Ad hoc hoyden

This time around: Suzi Q.

Suzi Quatro early 70s

On A Mailing List I frequent of which most members are USAns, we were having a long discussion of names and nicknames. Susan and its derivatives came up, which led to the discussion of Susie and how Suz, Suze and Suzi differed in the cute’n’perky factor. I mentioned Suzi Quatro/Leather Tuscadero to much blankness, which reminded me how I was astonished a few years ago to discover that Suzi Q never made it big in the States (biggest hit there was the duet Stumblin’ In with Chris Norman of Smokie).

I loved her in my teens: the tiny tomboy with the huge voice and huge guitar. Suzi rawked. And when her songs came up at the school dances, the boys loved them too, all of us punching the air on the “Yeah” after “Come alive!” during Devilgate Drive. There were no other rock-chicks like her at the time: the new-wave strong female singer bands like Blondie were still a few years in the future, and the other big-voiced gals like Linda Ronstadt, Chrissy Hynde and Pat Benatar hadn’t really crossed our horizon yet either. And none of them were Suzi Q rockers anyway: they played much more strongly on typical sexy objectification.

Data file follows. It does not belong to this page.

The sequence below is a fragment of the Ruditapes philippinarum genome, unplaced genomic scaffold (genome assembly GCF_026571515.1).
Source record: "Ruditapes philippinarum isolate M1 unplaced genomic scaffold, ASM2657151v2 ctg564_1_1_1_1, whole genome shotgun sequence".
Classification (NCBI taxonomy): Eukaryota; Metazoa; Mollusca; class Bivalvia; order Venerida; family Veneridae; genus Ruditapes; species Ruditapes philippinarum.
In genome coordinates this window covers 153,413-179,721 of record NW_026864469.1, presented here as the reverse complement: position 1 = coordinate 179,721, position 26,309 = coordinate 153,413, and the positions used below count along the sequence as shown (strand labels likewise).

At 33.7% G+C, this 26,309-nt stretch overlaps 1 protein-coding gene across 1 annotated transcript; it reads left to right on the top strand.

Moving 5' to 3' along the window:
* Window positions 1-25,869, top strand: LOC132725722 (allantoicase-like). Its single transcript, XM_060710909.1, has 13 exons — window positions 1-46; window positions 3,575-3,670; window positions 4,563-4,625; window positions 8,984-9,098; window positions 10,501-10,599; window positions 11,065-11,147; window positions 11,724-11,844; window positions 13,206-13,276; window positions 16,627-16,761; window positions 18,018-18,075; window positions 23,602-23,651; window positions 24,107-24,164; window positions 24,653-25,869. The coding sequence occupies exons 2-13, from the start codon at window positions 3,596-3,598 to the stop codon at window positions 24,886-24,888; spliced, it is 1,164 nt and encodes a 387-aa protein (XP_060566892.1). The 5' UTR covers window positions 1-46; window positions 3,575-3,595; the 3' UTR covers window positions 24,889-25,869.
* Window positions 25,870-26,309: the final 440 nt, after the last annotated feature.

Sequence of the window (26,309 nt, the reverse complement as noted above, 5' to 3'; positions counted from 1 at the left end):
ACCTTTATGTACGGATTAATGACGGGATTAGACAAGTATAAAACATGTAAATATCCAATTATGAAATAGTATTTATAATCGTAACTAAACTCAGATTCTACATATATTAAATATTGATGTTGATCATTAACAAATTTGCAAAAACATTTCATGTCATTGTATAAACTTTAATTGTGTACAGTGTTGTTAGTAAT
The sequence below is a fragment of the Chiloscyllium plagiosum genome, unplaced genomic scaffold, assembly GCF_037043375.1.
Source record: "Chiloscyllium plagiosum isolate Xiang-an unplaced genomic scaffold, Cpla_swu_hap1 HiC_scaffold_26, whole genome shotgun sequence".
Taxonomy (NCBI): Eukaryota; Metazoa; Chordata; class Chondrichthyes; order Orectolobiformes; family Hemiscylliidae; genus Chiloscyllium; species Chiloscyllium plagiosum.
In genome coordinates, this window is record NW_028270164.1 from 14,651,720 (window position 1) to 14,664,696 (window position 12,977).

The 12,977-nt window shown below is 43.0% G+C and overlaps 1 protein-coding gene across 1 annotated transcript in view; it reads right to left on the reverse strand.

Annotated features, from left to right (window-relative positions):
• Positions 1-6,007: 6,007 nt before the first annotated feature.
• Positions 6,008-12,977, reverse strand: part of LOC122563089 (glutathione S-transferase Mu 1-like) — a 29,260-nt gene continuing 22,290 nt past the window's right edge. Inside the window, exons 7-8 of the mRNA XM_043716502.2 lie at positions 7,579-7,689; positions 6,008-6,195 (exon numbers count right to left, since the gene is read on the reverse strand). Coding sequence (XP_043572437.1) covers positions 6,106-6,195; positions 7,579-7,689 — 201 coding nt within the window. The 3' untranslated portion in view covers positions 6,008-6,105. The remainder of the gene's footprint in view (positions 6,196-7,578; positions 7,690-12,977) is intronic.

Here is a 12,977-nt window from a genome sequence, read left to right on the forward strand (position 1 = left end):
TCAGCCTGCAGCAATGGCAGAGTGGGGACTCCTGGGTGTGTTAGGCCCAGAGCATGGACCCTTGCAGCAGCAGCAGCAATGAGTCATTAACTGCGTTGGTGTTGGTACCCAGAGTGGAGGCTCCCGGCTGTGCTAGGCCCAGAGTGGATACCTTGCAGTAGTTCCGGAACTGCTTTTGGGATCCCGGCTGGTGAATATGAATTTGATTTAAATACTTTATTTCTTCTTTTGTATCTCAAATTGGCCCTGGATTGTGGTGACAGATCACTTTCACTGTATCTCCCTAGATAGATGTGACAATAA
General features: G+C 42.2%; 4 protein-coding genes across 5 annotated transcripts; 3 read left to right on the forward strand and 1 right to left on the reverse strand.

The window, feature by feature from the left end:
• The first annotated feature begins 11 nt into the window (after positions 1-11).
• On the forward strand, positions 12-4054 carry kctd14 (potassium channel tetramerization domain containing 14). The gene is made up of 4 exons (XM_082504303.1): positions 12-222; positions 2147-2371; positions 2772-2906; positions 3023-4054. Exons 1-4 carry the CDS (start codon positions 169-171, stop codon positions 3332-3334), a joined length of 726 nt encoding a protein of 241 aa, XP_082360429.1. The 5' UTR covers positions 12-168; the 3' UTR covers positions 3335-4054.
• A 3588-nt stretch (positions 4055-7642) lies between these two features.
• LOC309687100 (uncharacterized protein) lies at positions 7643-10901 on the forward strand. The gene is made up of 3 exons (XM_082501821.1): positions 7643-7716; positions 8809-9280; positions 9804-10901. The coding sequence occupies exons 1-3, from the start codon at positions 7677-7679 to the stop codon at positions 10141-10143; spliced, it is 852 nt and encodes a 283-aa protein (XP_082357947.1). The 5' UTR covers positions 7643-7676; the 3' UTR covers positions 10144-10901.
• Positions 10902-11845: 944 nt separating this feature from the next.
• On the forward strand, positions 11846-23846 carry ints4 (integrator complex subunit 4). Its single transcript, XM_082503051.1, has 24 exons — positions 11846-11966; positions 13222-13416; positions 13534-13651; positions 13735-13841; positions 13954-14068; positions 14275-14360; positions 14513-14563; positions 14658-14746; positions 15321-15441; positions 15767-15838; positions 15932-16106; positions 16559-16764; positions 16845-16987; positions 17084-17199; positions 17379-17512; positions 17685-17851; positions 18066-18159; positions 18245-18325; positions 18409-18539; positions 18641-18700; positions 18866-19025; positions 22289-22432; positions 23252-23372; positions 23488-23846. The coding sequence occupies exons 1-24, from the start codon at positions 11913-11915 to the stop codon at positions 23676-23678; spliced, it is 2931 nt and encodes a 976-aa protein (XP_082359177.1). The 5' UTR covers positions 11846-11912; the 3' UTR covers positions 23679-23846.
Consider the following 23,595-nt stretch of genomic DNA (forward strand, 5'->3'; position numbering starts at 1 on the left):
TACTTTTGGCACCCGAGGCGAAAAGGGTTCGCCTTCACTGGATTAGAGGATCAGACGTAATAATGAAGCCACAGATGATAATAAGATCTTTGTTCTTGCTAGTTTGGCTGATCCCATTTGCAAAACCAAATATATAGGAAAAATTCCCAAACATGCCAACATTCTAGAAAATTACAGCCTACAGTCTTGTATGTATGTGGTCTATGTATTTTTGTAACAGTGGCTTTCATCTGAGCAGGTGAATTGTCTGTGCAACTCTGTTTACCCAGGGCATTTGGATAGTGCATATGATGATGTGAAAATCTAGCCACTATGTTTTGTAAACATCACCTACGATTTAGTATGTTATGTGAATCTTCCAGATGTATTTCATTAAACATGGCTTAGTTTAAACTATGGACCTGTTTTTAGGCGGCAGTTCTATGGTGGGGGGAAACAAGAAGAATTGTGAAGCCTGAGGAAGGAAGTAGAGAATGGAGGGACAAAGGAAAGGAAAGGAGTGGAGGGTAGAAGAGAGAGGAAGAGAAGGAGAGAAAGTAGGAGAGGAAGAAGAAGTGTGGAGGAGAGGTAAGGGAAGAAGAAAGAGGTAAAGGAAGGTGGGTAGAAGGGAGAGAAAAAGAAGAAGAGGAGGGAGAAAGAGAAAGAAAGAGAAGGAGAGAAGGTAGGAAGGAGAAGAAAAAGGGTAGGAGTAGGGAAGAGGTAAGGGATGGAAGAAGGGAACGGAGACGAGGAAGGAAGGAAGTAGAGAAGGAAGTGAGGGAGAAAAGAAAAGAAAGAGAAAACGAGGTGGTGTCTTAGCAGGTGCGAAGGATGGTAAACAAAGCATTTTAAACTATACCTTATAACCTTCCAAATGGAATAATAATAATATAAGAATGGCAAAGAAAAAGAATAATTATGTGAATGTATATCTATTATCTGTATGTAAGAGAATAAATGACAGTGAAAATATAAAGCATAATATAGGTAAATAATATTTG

Suzi Q was always obviously a woman, and a sexy woman too, but she never did much (any?) of the conventional sexual posturing, the “slinky” glamour that was all too prevalent in female rock/pop performers of the 70s. Sure, the skintight leather was meant to sexualise her, and it did, but she didn’t pout, slink, duck her head down and look into the camera, none of that cutesie faux submission stuff.

That’s why a lot of us teen girls lurved her: she wasn’t playing along to those disturbing unwritten rules we were just becoming aware of. But maybe that’s why the move to glam-rock never quite worked for her: she strutted, she didn’t vamp, and the glam-rock fans only wanted their blokes to strut.

Mind you, it’s hard to be a slinky vamp when you’re toting the biggest bass guitar any Countdown fan had ever seen. So, here is some classic 70s Suzi, her first big European/Australian hit in 1973, Can the Can.

There’s some more Suzi Q performance videos here.

P.S. Who else would pay good money for Terry Pratchett to have Susan Sto Helit suffer a touch of the Suzi Qs? Apropos of which, Which Discworld Character Are You? (To my total unsurprise, I am Susan).

Categories: arts & entertainment, gender & feminism

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1 reply

  1. Did you see the thread on Shakespeare’s Sister about pop songs with explicitly feminist lyrics? Some good songs there.

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